As marketing engineers, we were incredibly excited when Google introduced the Measurement Protocol in their release of Universal Analytics a few years ago. This lets developers send raw user interaction data straight to Google Analytics, so it enables measurement in new environments, including offline. This makes it perfect for tracking in-store footfall!
One of our clients challenged us to find a way to measure in-person visits to their brick and mortar store. Naturally the Measurement Protocol sprang to mind, but while there are a lot of custom footfall tracking technologies available, these tend to be quite costly. After a workshop to brainstorm some ideas, we decided to engineer a custom solution.
We settled on a PIR (passive infrared) sensor. These change voltage when they detect movement, so, in theory, if we set one up at the entrance of the store, it would fire every time someone came in.
The Measurement Protocol allows any “hits” like this to be sent to Google Analytics (GA) from any internet-enabled device. Of course, the PIR on its own isn’t connected. To get it online, we used a Raspberry Pi. By connecting the PIR sensor to its GPIO (General Purpose Input / Output) header, we could then write some code that would send a “hit” to GA whenever movement was detected.
We used Python for this – a very powerful language, and already part of the stack provided with the Linux distribution which comes with a Raspberry Pi.
Here’s the Raspberry Pi with the PIR sensor attached.
For installation in the client’s store, the PIR sensor needed a clear view of the front door and the Raspberry Pi needed to be plugged in for power. Fortunately, there was an in-store television with a USB port and, as it was on the mezzanine above the main store entrance, it gave the PIR a good view of the doors. Here’s the view it had, and the Raspberry Pi attached to the store TV.
Once we were online, data began flowing almost instantaneously into GA.
We created a very simple dashboard to show the number of in-store visits (recorded as pageviews). Unfortunately, the Dashboard feature in GA was a bit limited at the time, but was fine as a working proof of concept. With platforms like Data Studio 360, Analytics Canvas, Tableau and our own Artefact Intelligence Centre, it would be easy to create a better dashboard comparing visit performance by hour and day.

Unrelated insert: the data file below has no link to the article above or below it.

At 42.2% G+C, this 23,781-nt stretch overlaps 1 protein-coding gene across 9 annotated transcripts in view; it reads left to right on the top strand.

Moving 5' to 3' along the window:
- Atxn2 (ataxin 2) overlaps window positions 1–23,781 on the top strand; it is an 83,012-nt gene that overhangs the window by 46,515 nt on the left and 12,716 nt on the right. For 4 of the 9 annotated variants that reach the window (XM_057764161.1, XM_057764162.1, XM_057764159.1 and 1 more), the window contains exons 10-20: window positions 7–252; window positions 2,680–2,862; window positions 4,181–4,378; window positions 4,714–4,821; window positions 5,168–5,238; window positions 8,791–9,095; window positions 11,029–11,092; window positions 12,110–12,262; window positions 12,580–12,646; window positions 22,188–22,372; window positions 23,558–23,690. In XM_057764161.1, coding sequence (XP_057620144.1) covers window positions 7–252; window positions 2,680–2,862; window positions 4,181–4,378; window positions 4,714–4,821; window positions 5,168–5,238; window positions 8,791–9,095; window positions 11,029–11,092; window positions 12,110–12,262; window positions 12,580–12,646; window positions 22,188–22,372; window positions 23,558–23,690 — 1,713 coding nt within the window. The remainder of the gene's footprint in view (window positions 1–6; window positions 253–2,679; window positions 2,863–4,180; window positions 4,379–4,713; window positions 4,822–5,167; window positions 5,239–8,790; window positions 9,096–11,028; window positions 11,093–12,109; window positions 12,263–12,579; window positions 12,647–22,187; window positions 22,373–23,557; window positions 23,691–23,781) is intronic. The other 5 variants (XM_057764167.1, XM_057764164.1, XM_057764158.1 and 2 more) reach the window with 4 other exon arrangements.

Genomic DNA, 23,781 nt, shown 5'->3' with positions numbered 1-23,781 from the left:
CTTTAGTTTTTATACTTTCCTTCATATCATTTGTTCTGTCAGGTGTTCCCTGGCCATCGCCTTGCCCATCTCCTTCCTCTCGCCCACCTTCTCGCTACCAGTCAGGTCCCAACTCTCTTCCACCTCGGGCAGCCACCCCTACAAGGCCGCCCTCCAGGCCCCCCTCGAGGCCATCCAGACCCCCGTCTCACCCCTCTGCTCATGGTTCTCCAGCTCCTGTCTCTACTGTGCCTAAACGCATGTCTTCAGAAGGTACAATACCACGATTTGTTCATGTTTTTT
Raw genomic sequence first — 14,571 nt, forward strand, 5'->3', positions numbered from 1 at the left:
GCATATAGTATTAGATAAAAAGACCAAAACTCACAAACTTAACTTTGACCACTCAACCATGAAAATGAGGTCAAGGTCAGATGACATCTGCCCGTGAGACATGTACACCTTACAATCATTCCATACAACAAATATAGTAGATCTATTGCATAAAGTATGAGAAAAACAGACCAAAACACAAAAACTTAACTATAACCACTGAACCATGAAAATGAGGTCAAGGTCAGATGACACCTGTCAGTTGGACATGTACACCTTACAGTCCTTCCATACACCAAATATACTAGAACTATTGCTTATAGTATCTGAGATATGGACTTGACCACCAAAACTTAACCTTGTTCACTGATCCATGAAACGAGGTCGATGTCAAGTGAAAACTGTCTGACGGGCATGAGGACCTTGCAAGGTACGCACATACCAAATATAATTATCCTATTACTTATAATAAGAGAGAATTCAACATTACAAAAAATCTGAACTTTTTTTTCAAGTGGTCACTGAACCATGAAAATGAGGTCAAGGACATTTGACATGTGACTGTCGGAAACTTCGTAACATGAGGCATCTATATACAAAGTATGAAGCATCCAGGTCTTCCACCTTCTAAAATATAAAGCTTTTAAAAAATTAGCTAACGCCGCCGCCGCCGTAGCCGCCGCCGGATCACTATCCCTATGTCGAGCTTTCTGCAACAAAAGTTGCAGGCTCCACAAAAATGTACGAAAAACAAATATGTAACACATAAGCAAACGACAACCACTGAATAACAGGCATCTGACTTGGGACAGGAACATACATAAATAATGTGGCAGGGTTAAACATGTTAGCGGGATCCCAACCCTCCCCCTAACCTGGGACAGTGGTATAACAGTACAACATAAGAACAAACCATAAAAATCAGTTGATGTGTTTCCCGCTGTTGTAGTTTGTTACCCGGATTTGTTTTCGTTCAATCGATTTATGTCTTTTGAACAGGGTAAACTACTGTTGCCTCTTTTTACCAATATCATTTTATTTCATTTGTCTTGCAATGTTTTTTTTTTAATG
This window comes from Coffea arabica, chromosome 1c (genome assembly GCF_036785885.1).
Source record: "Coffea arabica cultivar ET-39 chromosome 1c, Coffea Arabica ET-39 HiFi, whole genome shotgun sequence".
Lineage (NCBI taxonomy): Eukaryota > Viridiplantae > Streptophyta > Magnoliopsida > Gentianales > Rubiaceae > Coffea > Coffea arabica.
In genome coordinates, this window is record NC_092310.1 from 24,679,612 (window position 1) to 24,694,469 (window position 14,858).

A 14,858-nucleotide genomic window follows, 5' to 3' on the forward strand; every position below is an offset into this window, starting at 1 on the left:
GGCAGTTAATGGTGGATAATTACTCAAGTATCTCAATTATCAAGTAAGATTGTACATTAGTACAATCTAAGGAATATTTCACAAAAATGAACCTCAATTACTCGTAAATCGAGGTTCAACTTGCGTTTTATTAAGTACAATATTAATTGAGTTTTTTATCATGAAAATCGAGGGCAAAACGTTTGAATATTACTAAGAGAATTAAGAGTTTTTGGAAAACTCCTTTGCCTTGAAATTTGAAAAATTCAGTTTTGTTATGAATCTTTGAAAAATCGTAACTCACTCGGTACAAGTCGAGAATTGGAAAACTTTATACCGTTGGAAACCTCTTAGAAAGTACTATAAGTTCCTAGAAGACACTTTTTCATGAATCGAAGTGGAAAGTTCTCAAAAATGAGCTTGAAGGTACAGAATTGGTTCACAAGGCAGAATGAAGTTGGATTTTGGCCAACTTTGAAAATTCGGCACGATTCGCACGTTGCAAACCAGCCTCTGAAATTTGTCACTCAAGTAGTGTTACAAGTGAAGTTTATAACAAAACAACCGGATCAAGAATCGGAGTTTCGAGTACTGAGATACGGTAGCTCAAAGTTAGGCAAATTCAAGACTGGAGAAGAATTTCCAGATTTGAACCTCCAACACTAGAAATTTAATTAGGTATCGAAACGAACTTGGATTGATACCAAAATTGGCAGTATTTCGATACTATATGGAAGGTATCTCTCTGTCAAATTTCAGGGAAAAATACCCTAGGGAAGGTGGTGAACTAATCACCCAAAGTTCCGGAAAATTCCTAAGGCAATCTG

THE LEARNINGS AND NEXT STEPS
Our biggest takeaway from this was to bring an independent power supply! As we were drawing power from the store TV, it needed to be on all the time. However, the store’s staff quite often forgot to turn it on when opening or turned it off partway through the day, which meant no data came through. We’re in the process of giving the Raspberry Pi its own (dedicated) power supply.
Google Analytics also allows us to define custom dimensions and metrics, so we’re going to introduce a Store Visit metric and pass the date and time from the Raspberry Pi across to GA. In addition, because the store has two floors, we’ll also introduce a second Raspberry Pi to the upper floor so we can pass Floor as another dimension and see what percentage of visitors actually go upstairs. We may also introduce a calculated metric to halve the number of visits, as the PIR detects people leaving as well as entering the store.
The next iteration, therefore, would be exciting but quite difficult: switching from the PIR to a camera to detect individuals, possibly using Google’s Cloud Vision API. This would stop double counting and potentially (depending upon how complicated or simple we wanted to get) allow us to use the hash of an individual’s face somehow as a User or Client ID. This in turn would (on paper at least) lead to an understanding of how many times the same person visits a store.
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